Mothy memo

As we mentioned last week, some time in the borders tidying, dead heading, and tieing-in would be the order of the day.  Many of the dahlias had broken loose from their moorings and were running riot across their better behaved neighbours so were re-staked with extra canes, tied in very firmly, and spoken to sternly, threatening the horticultural equivalent of the naughty step.

Our beautiful Foxgloves ‘Sutton’s Apricot’ are perennial and have now gone to seed so the spikes were removed and a few of the seeds loosely scattered over the border.  Roses were dead headed and those on obelisks were tied in.

We made the most of some spare space in the vegetable garden by sowing our wallflowers-the F1 strain ‘Sunset Orange’, ‘Vulcan’, and ‘Fireking’.  These will be mixed in with tulips for a much needed splash of early colour.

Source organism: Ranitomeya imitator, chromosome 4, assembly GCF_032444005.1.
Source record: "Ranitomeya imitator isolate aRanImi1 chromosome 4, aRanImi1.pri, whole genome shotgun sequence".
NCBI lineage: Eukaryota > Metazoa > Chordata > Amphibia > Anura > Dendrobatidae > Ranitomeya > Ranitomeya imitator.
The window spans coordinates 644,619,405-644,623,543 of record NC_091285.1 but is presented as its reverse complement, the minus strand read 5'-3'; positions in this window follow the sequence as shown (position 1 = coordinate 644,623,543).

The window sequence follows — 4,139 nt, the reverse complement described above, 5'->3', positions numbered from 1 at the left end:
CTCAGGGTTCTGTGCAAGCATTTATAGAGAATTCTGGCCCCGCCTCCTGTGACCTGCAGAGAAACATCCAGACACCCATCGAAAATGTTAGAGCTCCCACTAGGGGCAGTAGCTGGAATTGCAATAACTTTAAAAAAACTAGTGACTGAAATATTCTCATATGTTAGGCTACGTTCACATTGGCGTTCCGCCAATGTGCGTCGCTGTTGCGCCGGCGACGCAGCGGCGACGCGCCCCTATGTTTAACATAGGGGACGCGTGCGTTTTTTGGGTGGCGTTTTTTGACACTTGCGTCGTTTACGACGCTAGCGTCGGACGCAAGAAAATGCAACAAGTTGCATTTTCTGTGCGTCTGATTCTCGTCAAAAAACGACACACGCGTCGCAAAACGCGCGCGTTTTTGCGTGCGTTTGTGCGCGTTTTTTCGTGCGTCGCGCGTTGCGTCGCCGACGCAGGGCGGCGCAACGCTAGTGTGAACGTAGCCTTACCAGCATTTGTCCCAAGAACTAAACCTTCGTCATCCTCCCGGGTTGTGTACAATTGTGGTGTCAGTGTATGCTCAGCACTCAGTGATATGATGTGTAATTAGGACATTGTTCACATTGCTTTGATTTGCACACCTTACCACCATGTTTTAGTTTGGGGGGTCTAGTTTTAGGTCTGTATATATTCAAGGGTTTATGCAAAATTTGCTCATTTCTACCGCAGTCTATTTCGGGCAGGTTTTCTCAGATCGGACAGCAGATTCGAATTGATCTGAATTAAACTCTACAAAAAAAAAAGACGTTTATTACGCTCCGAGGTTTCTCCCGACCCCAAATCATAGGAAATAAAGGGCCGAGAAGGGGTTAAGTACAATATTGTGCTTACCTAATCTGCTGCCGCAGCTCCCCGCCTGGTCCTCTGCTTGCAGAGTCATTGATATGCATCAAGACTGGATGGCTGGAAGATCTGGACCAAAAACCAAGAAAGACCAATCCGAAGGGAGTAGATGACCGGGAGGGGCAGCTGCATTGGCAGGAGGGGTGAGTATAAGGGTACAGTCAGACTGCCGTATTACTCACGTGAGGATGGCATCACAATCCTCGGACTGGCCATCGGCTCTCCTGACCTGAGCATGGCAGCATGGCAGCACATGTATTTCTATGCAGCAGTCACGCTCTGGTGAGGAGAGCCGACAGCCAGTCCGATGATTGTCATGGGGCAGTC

While in the vegetable garden we were happy to see the benefits of our tardiness to the local wildlife; some of the paths had developed a healthy rash of weeds including groundsel on which several cinnabar moth caterpillars were fattening themselves up in the sun.  This interesting caterpillar  with its equally striking black and red parent was introduced into New Zealand in 1929 to act as a biological control for ragwort, a relative of groundsel (they are both a type of Senecio) and is now found in many parts of that country.

Looking at some of the fields around here we’re not sure that the local moth population has received the memo but we’re glad that they are happy to treat our patch as home.

Clothes in action today: Men's Wisley gardening gilet